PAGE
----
27 February – 8 March. This place was definitely on our bucket list, and because there was no booking system, we knew we’d have to follow everyone’s advice and get there early. I was awake at 04:30, and we started packing by five (only because the boys woke up to go to the loo!). We were all in the car by 06:00, and arrived at the NP gatehouse at ten to seven (an absolute PB for us). First in a queue of two. Another seasoned vanner who’d been here before arrived just as the boys had scoffed a quick bowl of cereal and told us to drive straight down to the camp site and talk to the ranger. There was a hair-raising moment for me when we turned off to Lucky Bay with the other two cars driving straight on. I thought we’d made a wrong turn, but it turned out they were checking out another site (Cape Le Grand) first. With skippy-dar on high alert (we spotted many, and narrowly missed one, who was almost concussed by a side mirror), we nabbed one of the few spots that were being vacated that day. We had made it!
We had planned to stop here awhile and savour the first of our South WA stops, a lovely change after being on the move for the last few weeks. The main draw card for us were pictures of white sandy beaches and turquoise waters, oh, and kangaroos on the beach.
This place does not disappoint on any account. Lucky Bay delivers a huge well protected white sandy bay with crystal clear water, surprisingly warm at about 23 degrees, surrounded by lush bush and massive granite outcrops. The weather ranged from 22 to 30, with generally sunny skies and a constant breeze, and we swam on all but the coolest days.
The sand is amazing and was so fine that it felt like cornflour slurry when it was wet (and went everywhere when dry). It was so hard that even those in normal cars were braving the beach. We discovered that this was excellent for sand sculpting and we all gave it a shot. The boys made great monster truck cities and Kris went for mermaids and a castle. I made a church – who said six years at a religious school had no influence on me!
The only draw back on the first night were some unpleasant bogans from Queensland, complete with a noisy ‘Bunning’s special’ generator, who proclaimed to some like-minded fellow campers that they were going back into town to buy some grog because they were going to have ‘a session’ that night. They were indeed up late, with foul language to match what we were expecting. Next morning we moved to another site – just a few spaces away but superior in every way – quieter, nicer neighbours, more protected from the wind and backing onto a patch of bush that housed an awesome bush tree house. We later found out we were the fourth to move away from these lovely Queenslanders.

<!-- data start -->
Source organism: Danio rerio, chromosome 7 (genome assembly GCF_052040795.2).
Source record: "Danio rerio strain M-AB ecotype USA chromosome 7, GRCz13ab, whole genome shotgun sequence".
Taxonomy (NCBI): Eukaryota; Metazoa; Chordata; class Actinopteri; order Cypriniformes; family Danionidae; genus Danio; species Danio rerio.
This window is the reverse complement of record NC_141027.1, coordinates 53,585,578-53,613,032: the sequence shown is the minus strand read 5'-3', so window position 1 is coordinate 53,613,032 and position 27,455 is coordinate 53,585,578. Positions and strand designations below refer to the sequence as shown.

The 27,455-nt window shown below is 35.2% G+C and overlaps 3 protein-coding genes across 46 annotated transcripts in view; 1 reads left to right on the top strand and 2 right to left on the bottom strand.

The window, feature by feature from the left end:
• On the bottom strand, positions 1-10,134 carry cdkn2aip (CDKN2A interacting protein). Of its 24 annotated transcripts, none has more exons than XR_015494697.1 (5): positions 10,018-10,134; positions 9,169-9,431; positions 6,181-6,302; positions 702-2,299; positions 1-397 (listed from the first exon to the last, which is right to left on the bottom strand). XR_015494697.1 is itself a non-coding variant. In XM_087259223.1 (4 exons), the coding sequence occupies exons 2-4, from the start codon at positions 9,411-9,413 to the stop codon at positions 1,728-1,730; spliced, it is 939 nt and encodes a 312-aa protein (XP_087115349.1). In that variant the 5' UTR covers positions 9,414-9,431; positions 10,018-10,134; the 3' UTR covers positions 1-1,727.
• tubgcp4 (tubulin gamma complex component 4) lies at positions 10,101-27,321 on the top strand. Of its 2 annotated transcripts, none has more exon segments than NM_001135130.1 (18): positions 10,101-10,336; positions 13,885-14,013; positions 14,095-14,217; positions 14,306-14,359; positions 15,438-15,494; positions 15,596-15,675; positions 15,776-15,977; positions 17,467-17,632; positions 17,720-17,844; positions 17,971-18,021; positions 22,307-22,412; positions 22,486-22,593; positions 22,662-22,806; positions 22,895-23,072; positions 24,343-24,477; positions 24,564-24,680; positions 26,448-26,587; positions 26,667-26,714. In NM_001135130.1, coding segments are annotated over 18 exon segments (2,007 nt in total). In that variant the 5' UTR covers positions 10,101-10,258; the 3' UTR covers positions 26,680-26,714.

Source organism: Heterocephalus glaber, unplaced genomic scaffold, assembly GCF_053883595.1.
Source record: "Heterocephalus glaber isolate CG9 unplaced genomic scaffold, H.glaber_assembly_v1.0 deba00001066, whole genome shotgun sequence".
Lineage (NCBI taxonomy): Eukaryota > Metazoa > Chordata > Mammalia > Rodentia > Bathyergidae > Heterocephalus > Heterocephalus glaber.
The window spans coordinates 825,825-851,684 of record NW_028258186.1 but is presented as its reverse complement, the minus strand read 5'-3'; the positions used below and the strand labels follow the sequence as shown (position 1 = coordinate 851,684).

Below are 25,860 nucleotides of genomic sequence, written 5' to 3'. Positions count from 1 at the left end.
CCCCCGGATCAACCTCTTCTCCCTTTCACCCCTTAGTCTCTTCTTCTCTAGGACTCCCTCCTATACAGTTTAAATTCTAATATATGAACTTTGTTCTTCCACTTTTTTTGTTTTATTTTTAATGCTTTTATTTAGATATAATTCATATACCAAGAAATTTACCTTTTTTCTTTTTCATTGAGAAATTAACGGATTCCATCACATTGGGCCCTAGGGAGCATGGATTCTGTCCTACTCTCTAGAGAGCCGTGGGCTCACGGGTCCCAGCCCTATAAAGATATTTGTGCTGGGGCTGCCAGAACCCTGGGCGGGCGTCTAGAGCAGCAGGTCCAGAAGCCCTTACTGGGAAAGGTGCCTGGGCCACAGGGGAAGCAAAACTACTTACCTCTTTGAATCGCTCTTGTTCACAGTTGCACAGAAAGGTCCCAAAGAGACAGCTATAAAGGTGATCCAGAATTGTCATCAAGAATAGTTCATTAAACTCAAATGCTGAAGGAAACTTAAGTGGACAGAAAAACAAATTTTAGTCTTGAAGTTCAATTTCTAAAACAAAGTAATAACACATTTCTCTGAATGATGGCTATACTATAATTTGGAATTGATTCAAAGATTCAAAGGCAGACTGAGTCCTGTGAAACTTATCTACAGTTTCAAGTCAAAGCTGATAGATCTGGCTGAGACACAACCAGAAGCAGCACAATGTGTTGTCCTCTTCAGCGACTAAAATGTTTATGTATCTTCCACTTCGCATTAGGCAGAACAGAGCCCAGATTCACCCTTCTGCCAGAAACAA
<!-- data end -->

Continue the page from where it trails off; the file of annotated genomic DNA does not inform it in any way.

Unfortunately generators are allowed here and they would plague us for at least a few days of our stay. The only other negative was the camping area resembled a parking lot. Just 3 large terraces with cars and caravans jammed in. Still, there were plumbed toilets, solar showers and a functional camp kitchen complete with hot water for washing up. The view alone made up for the crowded campsite.
So, what a wonderful nine days. We have spent the week chilling out, going for walks, and generally taking it easy – we have finally cracked out all our kit (including ‘UNO’ and ‘Bananagram’). Highlights were a bike ride to Thistle Cove, swimming at Little Hellfire Bay, scaling Frenchman Peak, fishing for, and catching a meal of herring (following instruction from my new best mate Barny), snorkelling, and rides along the beach.
A Belgian tourist told me that Lucky Bay had recently wrestled the title of ‘whitest sand beach’ from Whitehaven in the Whitsundays. That must have hurt! I also decided to souvenir some sand for an ‘Around Australia’ sand jar sculpture. I wonder how long this latest fad lasts?
On the morning we left, we ran into some fellow Lappas that we’d befriended in Port Lincoln. It was a shame we didn’t get to spend more time together, especially for the boys, who went ‘minecraft mental’ for an hour whilst the oldies swapped Nullarbor tales over coffee. No doubt we’ll criss cross again. As we drove away from this paradise, it started to rain, perhaps an omen to move on?